Open: $1,223.00 | Close: $1,207.00 | High: $1,223.00 | Low: $1,203.90
Gold dropped in value this week, falling sharply at first and then leveling out by the second half of the week as the bear market for currencies, which had been driving the prices of gold and other precious metals upwards last week, began to soften the slide. Last week’s market saw the price of gold begin to recover following the Indian economy’s slowdown.
The market was fairly quiet Monday with the President’s Day holiday closing the American markets. Continued trading online saw a slight rise as talks between EU financial ministers and Greece to resolve Greece’s bailout program ended early, with Greece stating that the EU’s stipulations were absurd and unacceptable. The most active contracts were for April delivery, seeing a raise of $6.40 or 0.5%, settling at $1,227.10
Tuesday saw decreased demand from the Asian markets with the Chinese New Year approaching. Though the effect was not as sharp as in previous years, the pull back still contributed to nearly a full percentage point slide. The Indian market began to pick back up following last week’s slowdowns.
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Wednesday’s announcement of the continued bailout of Greek’s banks saw the Euro gain on the dollar, resulting in gold prices hitting their low for the last six weeks under the $1,200 support point, seeing only very small gains over the course of the day.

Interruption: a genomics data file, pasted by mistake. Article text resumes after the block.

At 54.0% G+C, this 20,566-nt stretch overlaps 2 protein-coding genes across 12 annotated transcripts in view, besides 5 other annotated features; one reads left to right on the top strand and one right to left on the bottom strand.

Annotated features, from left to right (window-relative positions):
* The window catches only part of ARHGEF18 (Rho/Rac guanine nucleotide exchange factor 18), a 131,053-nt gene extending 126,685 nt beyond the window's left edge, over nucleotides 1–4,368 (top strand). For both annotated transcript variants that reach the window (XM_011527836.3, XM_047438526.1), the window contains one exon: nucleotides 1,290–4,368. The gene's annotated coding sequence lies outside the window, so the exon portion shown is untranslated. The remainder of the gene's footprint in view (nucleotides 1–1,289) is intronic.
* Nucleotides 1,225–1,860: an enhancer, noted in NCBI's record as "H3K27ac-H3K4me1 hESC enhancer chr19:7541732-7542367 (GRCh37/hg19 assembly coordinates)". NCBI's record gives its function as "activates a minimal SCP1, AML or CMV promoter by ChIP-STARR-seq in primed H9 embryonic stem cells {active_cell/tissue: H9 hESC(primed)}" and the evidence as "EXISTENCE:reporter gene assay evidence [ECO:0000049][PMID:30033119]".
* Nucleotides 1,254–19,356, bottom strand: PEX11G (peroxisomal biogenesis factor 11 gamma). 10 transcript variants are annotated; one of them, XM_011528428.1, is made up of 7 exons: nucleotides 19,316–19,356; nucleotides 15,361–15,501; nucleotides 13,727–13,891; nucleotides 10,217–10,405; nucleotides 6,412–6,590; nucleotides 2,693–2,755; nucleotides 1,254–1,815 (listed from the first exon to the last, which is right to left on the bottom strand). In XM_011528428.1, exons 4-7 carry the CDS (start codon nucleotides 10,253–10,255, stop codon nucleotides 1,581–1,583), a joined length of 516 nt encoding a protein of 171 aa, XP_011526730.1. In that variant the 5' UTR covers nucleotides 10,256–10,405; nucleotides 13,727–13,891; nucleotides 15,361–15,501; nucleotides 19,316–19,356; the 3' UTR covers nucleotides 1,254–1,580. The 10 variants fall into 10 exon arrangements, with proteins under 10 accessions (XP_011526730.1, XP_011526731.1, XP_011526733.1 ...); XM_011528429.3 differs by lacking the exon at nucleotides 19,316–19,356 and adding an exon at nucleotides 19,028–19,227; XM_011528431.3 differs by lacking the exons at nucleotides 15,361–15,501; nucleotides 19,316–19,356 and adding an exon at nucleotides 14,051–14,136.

Thursday saw gold recover based on the released minutes of the Fed meeting predicting slow changes in the current interest rate to help strengthen the dollar against Greece and the EU’s bailout. “Strong growth data in the US strengthens the case for rate hikes beginning in mid-year, though the Fed will have to “look through” inflation rates which are – temporarily – well below target,” said Credit Suisse. The Chinese New Year has kept the Asian markets quiet, adding to market volatility over the course of the week.
Friday remained steady with continuing talks between Greece and the EU, though there was some testing of the $1,200 point as Germany rejected Greece’s application to extend their loan and renegotiate bailout terms, raising the likelihood of Greece defaulting on the bailout or leaving the EU. The anticipated release of U.S. manufacturing data later in the day also kept the market on an even keel, with April contracts ending the session at 0.62%higher at $1,207.60, though still down from Thursday’s rally of $1,222.90.